Landmarks and accidents

5 August 2008

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If my calculations are correct, this is the 75th blog I've penned for this website, something of a landmark you could argue.

As you may have seen in the news section, we welcomed 40,442 users to the site in July, more than in any previous calendar month, registering 215,166 impressions, also a record.

The increased volume of traffic and activity within the site is naturally satisfying. We aim to deliver a comprehensive information service to the overhead lifting end user communities in every corner of the globe and the latest statistics show we are providing valuable content.

We will continue to monitor the traffic and assess the needs of users from varying sectors within the industry. A complete understanding of our visitors will result in a priceless information source for end users but also an equally valuable marketing tool for manufacturers and product suppliers. Work to this end is ongoing.

Elsewhere in the news section, you may have read about a fatality, which appears to be linked to the use of a forklift, if you read between the lines of a report published on the Chicago Tribune website.

A worker at a Jelly Belly Candy Co. factory in North Chicago was killed, authorities have confirmed, in what appears to be a forklift accident, according to the report.

The report claimed that a supervisor sent Ismael Reyes-Calderon, 51, to move some items in a storage area, but became curious when he didn't return after 20 or 30 minutes, it said, quoting Bill Kelley, vice chairman of Jelly Belly Candy Co.

"The supervisor found Reyes-Calderon pinned between the pallet mover and a sack of starch on a pallet. He was already dead," the report continued.

"We're investigating what happened," Kelley said. There were no witnesses.

An autopsy found Reyes-Calderon died of a crushing injury to the chest, Coroner Richard Keller said, the report concluded.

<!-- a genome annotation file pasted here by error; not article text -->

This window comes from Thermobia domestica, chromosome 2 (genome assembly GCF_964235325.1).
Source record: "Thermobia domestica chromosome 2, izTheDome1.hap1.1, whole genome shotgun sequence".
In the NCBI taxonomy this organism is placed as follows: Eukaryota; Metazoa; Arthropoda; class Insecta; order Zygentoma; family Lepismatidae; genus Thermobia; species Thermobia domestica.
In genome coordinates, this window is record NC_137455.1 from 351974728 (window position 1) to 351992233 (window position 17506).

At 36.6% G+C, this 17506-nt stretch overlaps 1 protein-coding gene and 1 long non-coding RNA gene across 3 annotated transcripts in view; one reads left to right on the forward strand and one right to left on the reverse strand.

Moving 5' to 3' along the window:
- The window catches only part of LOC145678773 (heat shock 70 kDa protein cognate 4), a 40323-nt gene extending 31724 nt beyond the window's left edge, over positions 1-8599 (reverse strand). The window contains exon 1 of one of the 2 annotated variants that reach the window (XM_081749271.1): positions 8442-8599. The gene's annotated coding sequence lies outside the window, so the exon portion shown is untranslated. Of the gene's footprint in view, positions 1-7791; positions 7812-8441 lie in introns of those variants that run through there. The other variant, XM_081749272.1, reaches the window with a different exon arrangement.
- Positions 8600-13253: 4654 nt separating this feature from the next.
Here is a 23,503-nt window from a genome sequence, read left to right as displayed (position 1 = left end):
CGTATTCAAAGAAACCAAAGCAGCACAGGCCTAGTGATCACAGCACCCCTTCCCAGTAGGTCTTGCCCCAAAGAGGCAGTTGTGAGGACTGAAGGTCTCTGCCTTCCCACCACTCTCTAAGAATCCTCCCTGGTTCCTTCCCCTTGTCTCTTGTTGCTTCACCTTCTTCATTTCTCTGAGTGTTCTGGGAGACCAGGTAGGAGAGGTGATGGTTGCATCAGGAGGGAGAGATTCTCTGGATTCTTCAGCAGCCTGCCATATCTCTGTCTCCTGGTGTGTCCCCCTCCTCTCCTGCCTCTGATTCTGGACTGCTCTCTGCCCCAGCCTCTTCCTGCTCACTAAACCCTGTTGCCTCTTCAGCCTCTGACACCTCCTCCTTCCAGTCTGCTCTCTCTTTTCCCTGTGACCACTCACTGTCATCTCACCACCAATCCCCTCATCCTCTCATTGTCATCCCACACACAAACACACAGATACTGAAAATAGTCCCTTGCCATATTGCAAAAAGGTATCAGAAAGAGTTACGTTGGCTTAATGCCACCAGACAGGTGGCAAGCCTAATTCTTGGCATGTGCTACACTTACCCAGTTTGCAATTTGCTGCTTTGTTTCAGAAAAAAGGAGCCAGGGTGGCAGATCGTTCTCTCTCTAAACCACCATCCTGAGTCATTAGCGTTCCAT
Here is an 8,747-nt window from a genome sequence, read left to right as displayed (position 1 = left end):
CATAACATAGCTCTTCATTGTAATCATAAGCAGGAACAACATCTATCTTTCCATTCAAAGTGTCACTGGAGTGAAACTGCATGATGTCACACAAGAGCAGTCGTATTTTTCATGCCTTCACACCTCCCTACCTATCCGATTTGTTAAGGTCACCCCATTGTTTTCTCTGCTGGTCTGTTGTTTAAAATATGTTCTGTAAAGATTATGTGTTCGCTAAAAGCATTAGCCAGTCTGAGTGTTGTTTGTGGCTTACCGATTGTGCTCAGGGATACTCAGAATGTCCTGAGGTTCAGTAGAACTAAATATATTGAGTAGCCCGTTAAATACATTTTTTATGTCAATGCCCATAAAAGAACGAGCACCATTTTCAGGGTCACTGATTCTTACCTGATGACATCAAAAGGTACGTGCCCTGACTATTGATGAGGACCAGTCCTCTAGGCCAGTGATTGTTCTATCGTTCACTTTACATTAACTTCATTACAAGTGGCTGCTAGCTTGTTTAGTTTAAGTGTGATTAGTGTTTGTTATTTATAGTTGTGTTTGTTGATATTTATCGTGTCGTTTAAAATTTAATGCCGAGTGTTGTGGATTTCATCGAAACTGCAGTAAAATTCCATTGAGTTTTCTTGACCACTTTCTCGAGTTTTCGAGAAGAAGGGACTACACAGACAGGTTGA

It wasn't the only forklift accident I've read about recently. A worker in a very different part of the world was killed and three others injured, due to wrong equipment being used to lift heavy pipes.

A health and safety expert in the area went as far as to say the heavy pipes should not have been moved with the use of a forklift in the first place. "These pipes should be held from both sides instead of just the middle. An overhead crane is the right machine to use for such materials," he was quoted, adding that such a lift should be "controlled by a remote that does not require workers to stay close to them [the load] while they are being shifted."

In yet another forklift accident, a 60-year-old man suffered a broken leg after the truck "rolled forward" and "pinned him" according to reports.

I am passionate about promoting overhead lifting above all other forms of material handling, and with good reason. There are clear advantages of, say, gantry and jib cranes over widely used lift trucks. But the challenge is positioning the products in a way that convinces the end user market that is the case.

In a recent poll of visitors to this site, the majority (61%) said the main reason they choose overhead lifting equipment over fork lift trucks is to clear floor space. Some 22% said trucks are cumbersome, noisy and dirty.

Please keep your letters and emails coming in. It's always good to hear from manufacturers, suppliers, end users and anyone else involved in the overhead lifting business.

Richard Howes, Editor